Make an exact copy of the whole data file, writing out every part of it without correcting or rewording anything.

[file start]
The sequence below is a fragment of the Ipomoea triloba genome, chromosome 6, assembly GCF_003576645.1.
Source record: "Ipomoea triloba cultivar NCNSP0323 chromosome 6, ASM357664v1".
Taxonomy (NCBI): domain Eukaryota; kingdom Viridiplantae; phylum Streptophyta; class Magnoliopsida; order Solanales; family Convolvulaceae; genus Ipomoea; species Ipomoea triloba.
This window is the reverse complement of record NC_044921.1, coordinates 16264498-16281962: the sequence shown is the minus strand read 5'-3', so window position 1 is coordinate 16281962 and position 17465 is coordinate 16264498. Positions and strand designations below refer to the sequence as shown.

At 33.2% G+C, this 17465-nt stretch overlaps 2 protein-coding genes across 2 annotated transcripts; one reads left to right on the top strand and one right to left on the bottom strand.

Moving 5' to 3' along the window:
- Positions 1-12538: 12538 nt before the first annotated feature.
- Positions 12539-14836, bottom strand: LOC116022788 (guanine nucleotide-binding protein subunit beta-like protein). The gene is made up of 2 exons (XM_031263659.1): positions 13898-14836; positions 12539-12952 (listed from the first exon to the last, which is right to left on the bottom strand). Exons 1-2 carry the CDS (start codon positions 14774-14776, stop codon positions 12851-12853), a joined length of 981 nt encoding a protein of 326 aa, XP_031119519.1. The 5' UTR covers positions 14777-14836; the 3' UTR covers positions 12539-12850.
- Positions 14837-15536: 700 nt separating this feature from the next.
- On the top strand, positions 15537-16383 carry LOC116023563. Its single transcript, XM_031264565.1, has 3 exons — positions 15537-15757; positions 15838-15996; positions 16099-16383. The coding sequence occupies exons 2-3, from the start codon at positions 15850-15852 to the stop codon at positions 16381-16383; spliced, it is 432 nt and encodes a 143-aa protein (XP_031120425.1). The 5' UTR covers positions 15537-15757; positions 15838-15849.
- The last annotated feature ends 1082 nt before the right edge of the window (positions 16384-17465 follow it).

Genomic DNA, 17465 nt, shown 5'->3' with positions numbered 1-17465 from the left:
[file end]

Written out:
The sequence below is a fragment of the Ipomoea triloba genome, chromosome 6, assembly GCF_003576645.1.
Source record: "Ipomoea triloba cultivar NCNSP0323 chromosome 6, ASM357664v1".
Taxonomy (NCBI): domain Eukaryota; kingdom Viridiplantae; phylum Streptophyta; class Magnoliopsida; order Solanales; family Convolvulaceae; genus Ipomoea; species Ipomoea triloba.
This window is the reverse complement of record NC_044921.1, coordinates 16264498-16281962: the sequence shown is the minus strand read 5'-3', so window position 1 is coordinate 16281962 and position 17465 is coordinate 16264498. Positions and strand designations below refer to the sequence as shown.

At 33.2% G+C, this 17465-nt stretch overlaps 2 protein-coding genes across 2 annotated transcripts; one reads left to right on the top strand and one right to left on the bottom strand.

Moving 5' to 3' along the window:
- Positions 1-12538: 12538 nt before the first annotated feature.
- Positions 12539-14836, bottom strand: LOC116022788 (guanine nucleotide-binding protein subunit beta-like protein). The gene is made up of 2 exons (XM_031263659.1): positions 13898-14836; positions 12539-12952 (listed from the first exon to the last, which is right to left on the bottom strand). Exons 1-2 carry the CDS (start codon positions 14774-14776, stop codon positions 12851-12853), a joined length of 981 nt encoding a protein of 326 aa, XP_031119519.1. The 5' UTR covers positions 14777-14836; the 3' UTR covers positions 12539-12850.
- Positions 14837-15536: 700 nt separating this feature from the next.
- On the top strand, positions 15537-16383 carry LOC116023563. Its single transcript, XM_031264565.1, has 3 exons — positions 15537-15757; positions 15838-15996; positions 16099-16383. The coding sequence occupies exons 2-3, from the start codon at positions 15850-15852 to the stop codon at positions 16381-16383; spliced, it is 432 nt and encodes a 143-aa protein (XP_031120425.1). The 5' UTR covers positions 15537-15757; positions 15838-15849.
- The last annotated feature ends 1082 nt before the right edge of the window (positions 16384-17465 follow it).

Genomic DNA, 17465 nt, shown 5'->3' with positions numbered 1-17465 from the left: